Works, by Guy de Maupassant

Julot’s Opinion

The Duchess Huguette de Lionzac was very much infatuated with herself, but then she had a perfect right to be, and who, in her place, would not have shown a spice of conceit? There was no success which she had wished for, that she had not attained. She had received a medal for sculpture at the Salon, and at the Exhibition of Excessives she had shown a water-color which looked eccentric, even there.

She had published a collection of poems which was crowned by the French Academy, and a small volume of Rhythmic Prose of which the Revue de lemain said, “That it showed the most subtle and evanescent performance of those fugitive pieces which was sure to descend to posterity,” and when she acted in private theatricals, some exclaimed:

“It is better than the Comedié Française,” while others, who were more refined, went so far as to utter the supreme praise: “Better than the Théâtre Libre.”

At one time, there had been a report, which had been propagated by the newspapers, that she was going to come out at the Opéra Comique, in a part that had been written especially for her extraordinary voice, for it appeared that Massenet would not hear of anybody else for the part.

She was the circus-rider, Miss Edith, who, under that assumed name gave that unique and never-to-be-forgotten exhibition of horsemanship, and you remember what cheers there were, and what quantities of flowers covered the arena! And you must not forget that this was before a paying public!

Then, it was notorious that she had carried off the lovers of several celebrated courtesans, which was not one of the smallest of her triumphs, for she had chosen as her rivals some of those terrible and hitherto unconquered women, of whom it was said:

“Oh! When she has got hold of a man, she does not let him go again. She has some secrets that attach them to her.”

There was, therefore, nothing surprising in the fact that the Duchess Huguette should have been so proud of so many victories, and in such various sports; but now, for the first time, a doubt had entered her mind. In turning over the Notules Psychologiques1 of her favorite novel-writer, she had just read these two sentences which disturbed her:

1 Psychological Notes.]

“If anyone wishes to excel in an art, he must have gained a living by it.”

“What pleases us in a woman of the world who gives herself up to debauchery, is the contrast between what she is, and what she would like to be.”

And she asked herself whether she could really have lived by those arts in which she excelled, and whether the successes that she had obtained, did not chiefly depend on her charm of a woman of the world, who wished to be what she was not. The last whether, especially, made her anxious. For was not it precisely that special charm which had given her an advantage over courtesans who employed secrets?

Would she have been victorious if she had been deprived of that weapon? How could she find out?

“And yet,” she said to herself, “I must know, for everything depends on this point. If I can win the game without playing that card, I am sure of all my other triumphs; my mind will be easy then, whatever it may cost.”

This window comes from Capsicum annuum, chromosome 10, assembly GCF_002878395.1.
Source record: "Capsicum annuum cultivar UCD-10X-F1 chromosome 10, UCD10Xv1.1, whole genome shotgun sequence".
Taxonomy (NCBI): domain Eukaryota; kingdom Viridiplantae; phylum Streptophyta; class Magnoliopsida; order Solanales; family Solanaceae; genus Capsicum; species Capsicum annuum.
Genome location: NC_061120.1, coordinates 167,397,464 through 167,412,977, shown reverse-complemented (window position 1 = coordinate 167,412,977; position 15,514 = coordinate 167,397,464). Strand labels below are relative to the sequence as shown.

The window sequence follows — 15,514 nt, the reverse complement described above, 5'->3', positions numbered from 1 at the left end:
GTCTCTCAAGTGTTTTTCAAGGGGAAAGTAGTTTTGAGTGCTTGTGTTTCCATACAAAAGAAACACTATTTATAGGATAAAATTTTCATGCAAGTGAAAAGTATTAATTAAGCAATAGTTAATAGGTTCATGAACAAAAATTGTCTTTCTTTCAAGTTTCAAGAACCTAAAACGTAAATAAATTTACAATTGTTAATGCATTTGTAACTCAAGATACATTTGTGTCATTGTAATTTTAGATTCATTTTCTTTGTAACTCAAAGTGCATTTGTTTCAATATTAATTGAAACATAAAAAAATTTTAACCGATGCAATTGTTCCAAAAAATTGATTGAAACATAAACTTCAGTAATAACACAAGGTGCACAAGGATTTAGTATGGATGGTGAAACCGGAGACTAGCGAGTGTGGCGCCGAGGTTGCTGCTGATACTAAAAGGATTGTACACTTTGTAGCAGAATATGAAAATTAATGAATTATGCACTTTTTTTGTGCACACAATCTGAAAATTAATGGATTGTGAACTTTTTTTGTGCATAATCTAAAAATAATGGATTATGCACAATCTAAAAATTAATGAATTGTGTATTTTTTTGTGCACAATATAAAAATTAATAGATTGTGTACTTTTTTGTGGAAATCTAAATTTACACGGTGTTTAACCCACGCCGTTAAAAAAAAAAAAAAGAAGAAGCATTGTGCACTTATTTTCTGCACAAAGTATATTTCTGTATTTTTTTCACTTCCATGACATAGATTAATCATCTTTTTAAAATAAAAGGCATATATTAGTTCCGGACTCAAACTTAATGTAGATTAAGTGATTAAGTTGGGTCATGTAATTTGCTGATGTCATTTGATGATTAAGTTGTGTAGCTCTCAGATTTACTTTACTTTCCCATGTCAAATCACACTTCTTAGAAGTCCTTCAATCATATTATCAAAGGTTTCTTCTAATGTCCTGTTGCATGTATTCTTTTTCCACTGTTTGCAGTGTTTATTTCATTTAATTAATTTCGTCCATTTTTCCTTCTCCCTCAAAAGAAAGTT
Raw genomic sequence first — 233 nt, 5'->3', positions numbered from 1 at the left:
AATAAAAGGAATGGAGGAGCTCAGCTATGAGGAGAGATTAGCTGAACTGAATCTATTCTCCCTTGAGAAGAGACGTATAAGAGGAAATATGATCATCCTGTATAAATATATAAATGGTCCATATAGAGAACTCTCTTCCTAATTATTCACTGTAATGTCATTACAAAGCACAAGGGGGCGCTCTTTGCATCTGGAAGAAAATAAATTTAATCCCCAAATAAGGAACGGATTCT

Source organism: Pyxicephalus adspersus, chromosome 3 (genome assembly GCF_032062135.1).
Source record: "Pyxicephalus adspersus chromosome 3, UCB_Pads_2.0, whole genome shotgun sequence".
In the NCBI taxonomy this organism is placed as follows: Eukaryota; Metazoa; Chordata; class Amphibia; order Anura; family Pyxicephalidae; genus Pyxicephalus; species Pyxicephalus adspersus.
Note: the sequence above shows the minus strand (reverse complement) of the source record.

She consulted her old god-father, Viscount Hugues de Pierras, on the subject, and, after a few complimentary words, as she had begged him to be sincere, he said:

“Good heavens! my dear child, I must confess that your psychologist is not altogether wrong, nor your apprehensions either. I have, before now, left many learned mistresses for women who were not in the least learned, and who pleased me all the better on that account. But that did not prevent the mistresses I had sacrificed from being women of incomprehensible talents, in spite of their defeat. But what does that matter? It ought to be enough for you, that you conquer, without troubling yourself about the means by which you obtain your victory. I do not suppose that you have any pretensions to being a virtuosa in . . . ”

“In everything, yes. Excuse me, god-father, I have such pretensions. And what I ask of you, is the means of obtaining absolute proof that my pretensions are justified.”

“Hum! Hum!” the viscount said, in some embarrassment, “I do not know of any means, my dear child, unless we get together a jury. . . . ”

“Please do not joke about it!” Huguette exclaimed. “I am perfectly serious.”

“I am very serious also, I assure you, I think that a jury . . . ”

“Composed of whom? Of men of the world, I suppose?”

“And what does this Julot do?”

“Oh! really, Duchess, you force me to speak of persons and things, which . . . ”

“Yes, yes, I force you to; we understand that. But tell me! Bluntly, without mincing matters, if necessary. You know that I have no objection to that sort of thing, so go on. Do not keep me in suspense like this. I am burning with curiosity. What does Julot do?”

“Very well, little volunteer, if you insist on knowing, I will tell you. Julot, generally called Fine–Gueule, is a trier of women.”

“I beg your pardon?”

“I will explain it to you. There are a few of us old amateurs in Paris, who are too old and impatient to hunt for truffles, but who want them of such and such a flavor, exactly to our taste. Now, Julot knows our tastes, our various fancies, and he undertakes . . . ”

“Capital! Capital!”

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Last updated Friday, March 7, 2014 at 23:09